Transforming troubled teens

The nonprofit organization Lachan operates youth villages for ages 12 to 18 across the country.

Lachan’s ultimate goal is to transform youth at risk into ‘normative’ members of society, explains Yoni Riskin, left. (photo credit: Courtesy)
Lachan’s ultimate goal is to transform youth at risk into ‘normative’ members of society, explains Yoni Riskin, left.
(photo credit: Courtesy)
As Rafael stood before the juvenile court judge, he was given a stark choice: Either join one of Israel’s heavily supervised “youth villages” for teenagers at risk... or go straight to jail.
Before this pivotal moment, Rafael’s life was moving steadily and irreversibly in one devastating direction. Running with a criminal crowd in his hometown of Rehovot, increasingly under the influence of drugs and never far from an undercurrent of violence – which in this final conviction had involved a knife attack with another teen – he was out of options. He chose the youth village, and the judge assigned him to a program run by nonprofit organization Lachan.
Lachan operates three youth villages for troubled teens, ages 12 to 18, in the North, Center and South of the country, as well as a program for college students. Yoni Riskin, who founded the organization with Avichai Yosef in 2001, is no stranger to social entrepreneurship; his father, Rabbi Shlomo Riskin, was one of the founders of the town of Efrat, and Lachan got its start in the community, taking over a couple of broken-down and unused caravans to create an alternative educational program.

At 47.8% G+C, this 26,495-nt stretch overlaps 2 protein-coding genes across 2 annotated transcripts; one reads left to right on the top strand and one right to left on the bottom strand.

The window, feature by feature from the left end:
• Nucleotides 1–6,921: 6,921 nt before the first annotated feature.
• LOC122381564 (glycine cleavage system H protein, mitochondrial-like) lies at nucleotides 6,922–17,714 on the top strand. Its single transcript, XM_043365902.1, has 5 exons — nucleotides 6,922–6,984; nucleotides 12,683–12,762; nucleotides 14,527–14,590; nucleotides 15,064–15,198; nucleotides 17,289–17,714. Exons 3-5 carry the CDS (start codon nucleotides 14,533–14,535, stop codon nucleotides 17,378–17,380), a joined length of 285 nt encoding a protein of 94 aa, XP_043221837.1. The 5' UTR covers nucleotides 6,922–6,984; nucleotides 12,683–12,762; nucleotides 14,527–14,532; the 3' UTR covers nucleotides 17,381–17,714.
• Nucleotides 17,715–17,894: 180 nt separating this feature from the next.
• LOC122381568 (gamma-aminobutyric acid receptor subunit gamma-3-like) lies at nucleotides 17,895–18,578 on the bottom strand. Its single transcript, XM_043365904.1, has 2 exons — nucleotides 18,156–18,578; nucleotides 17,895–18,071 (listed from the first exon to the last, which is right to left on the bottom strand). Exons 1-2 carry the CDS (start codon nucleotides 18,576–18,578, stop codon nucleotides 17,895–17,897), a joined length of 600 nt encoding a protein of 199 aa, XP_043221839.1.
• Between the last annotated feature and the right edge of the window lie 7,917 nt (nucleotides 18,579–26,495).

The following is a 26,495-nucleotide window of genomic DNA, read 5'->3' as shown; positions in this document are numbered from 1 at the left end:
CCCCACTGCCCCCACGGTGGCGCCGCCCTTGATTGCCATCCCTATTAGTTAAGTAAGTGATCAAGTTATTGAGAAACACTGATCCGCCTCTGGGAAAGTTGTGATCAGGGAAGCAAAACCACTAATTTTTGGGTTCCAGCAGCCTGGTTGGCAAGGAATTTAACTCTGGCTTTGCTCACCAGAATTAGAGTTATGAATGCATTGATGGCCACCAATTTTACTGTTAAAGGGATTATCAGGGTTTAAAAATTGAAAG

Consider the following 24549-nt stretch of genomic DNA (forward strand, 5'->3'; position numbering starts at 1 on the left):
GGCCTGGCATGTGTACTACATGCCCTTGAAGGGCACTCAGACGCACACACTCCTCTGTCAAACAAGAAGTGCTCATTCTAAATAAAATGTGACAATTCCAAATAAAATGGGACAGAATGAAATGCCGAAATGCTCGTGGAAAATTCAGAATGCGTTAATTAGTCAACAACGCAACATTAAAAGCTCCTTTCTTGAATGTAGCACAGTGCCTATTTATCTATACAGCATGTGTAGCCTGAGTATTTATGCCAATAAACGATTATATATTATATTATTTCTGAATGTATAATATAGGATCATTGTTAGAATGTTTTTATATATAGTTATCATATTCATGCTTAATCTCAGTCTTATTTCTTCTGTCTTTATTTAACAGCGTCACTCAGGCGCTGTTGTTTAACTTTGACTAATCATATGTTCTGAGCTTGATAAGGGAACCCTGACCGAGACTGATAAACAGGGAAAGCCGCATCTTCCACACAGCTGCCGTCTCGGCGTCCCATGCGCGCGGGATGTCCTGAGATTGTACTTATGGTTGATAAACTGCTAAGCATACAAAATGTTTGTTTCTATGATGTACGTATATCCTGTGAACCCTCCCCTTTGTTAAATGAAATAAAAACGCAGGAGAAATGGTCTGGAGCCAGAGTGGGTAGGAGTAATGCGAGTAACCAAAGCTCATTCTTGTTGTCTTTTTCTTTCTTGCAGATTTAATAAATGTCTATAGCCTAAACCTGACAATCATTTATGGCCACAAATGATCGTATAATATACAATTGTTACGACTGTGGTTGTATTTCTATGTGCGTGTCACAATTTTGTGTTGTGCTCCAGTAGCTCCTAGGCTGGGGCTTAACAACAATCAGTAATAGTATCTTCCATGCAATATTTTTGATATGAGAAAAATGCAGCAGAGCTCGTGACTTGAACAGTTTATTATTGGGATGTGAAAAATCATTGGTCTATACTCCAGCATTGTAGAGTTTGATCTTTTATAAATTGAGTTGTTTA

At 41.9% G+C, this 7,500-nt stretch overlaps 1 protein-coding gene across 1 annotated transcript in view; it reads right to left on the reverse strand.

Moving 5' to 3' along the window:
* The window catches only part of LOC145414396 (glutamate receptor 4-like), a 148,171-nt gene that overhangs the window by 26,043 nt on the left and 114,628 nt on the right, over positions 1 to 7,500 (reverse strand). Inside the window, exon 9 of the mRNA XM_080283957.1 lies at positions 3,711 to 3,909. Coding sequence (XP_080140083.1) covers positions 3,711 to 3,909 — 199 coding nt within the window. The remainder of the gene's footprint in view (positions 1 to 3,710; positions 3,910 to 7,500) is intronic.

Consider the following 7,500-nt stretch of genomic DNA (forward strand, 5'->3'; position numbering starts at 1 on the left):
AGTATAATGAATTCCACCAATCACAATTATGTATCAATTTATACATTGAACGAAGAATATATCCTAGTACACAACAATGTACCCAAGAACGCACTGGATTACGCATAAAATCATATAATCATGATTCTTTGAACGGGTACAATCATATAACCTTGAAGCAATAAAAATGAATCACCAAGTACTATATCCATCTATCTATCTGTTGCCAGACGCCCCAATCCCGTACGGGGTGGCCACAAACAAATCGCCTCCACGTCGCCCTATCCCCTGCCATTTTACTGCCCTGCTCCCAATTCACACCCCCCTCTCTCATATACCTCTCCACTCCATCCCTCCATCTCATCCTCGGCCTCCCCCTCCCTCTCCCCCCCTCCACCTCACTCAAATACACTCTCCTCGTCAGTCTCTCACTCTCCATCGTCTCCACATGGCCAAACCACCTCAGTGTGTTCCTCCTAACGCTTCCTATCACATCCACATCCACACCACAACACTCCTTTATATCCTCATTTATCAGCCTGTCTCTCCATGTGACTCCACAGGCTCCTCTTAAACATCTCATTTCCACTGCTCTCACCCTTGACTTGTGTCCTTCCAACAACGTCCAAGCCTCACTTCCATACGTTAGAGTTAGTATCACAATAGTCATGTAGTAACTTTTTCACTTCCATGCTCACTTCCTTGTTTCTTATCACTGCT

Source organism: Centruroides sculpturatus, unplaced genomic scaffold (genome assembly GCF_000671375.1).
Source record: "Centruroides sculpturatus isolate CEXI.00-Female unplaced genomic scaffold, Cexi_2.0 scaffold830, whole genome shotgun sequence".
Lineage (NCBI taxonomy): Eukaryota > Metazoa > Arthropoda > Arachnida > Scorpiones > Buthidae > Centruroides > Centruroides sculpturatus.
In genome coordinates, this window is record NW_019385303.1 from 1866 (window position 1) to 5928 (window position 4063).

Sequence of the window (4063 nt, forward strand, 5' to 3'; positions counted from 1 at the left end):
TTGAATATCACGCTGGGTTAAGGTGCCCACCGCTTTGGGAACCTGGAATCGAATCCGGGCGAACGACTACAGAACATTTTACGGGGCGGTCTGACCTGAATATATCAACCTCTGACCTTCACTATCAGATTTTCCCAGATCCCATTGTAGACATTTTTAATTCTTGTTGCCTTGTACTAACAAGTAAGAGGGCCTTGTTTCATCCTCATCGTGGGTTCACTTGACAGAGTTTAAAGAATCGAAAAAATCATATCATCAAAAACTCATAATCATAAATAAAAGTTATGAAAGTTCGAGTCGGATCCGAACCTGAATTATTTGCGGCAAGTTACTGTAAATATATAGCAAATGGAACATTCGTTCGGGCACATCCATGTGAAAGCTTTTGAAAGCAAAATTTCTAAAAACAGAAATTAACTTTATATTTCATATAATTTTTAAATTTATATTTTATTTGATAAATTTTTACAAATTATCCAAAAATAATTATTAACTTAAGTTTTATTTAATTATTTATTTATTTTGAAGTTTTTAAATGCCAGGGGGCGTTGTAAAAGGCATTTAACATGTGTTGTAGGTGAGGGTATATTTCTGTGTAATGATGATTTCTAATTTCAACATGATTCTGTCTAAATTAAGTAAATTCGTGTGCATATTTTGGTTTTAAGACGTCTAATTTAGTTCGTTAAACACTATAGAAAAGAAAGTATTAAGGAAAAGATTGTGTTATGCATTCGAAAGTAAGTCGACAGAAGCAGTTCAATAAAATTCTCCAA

The three years Rafael, who is now 19, spent living at Lachan’s Yedidut youth village on a quiet moshav near Lod were transformative. Today he is off drugs, out of jail and volunteering as a counselor for at-risk kids while waiting to enlist in an elite IDF unit. For him, entering the army is an achievement in itself: When it comes to teens with criminal records, the IDF essentially prevents them from signing up and receiving all the social and financial benefits that military service provides.
Still, Rafael notes that his experience at Lachan wasn’t smooth sailing from day one.
“I was still involved with violence and taking drugs when I would come home for the weekends,” he says. “I didn’t believe I could make a change, and I didn’t really want to. I just wanted to go back to what I knew – a life without any rules.”
But the counselors and therapists at Lachan were not so quick to give up.
“They believed in me. They saw I had a spark in my eyes and potential,” he continues. “Moreover, they provided important personal examples. For the first time, I found role models I could aspire to.”
One of those role models was Yoni Riskin, who says his interest in working with this population started while he was in the army.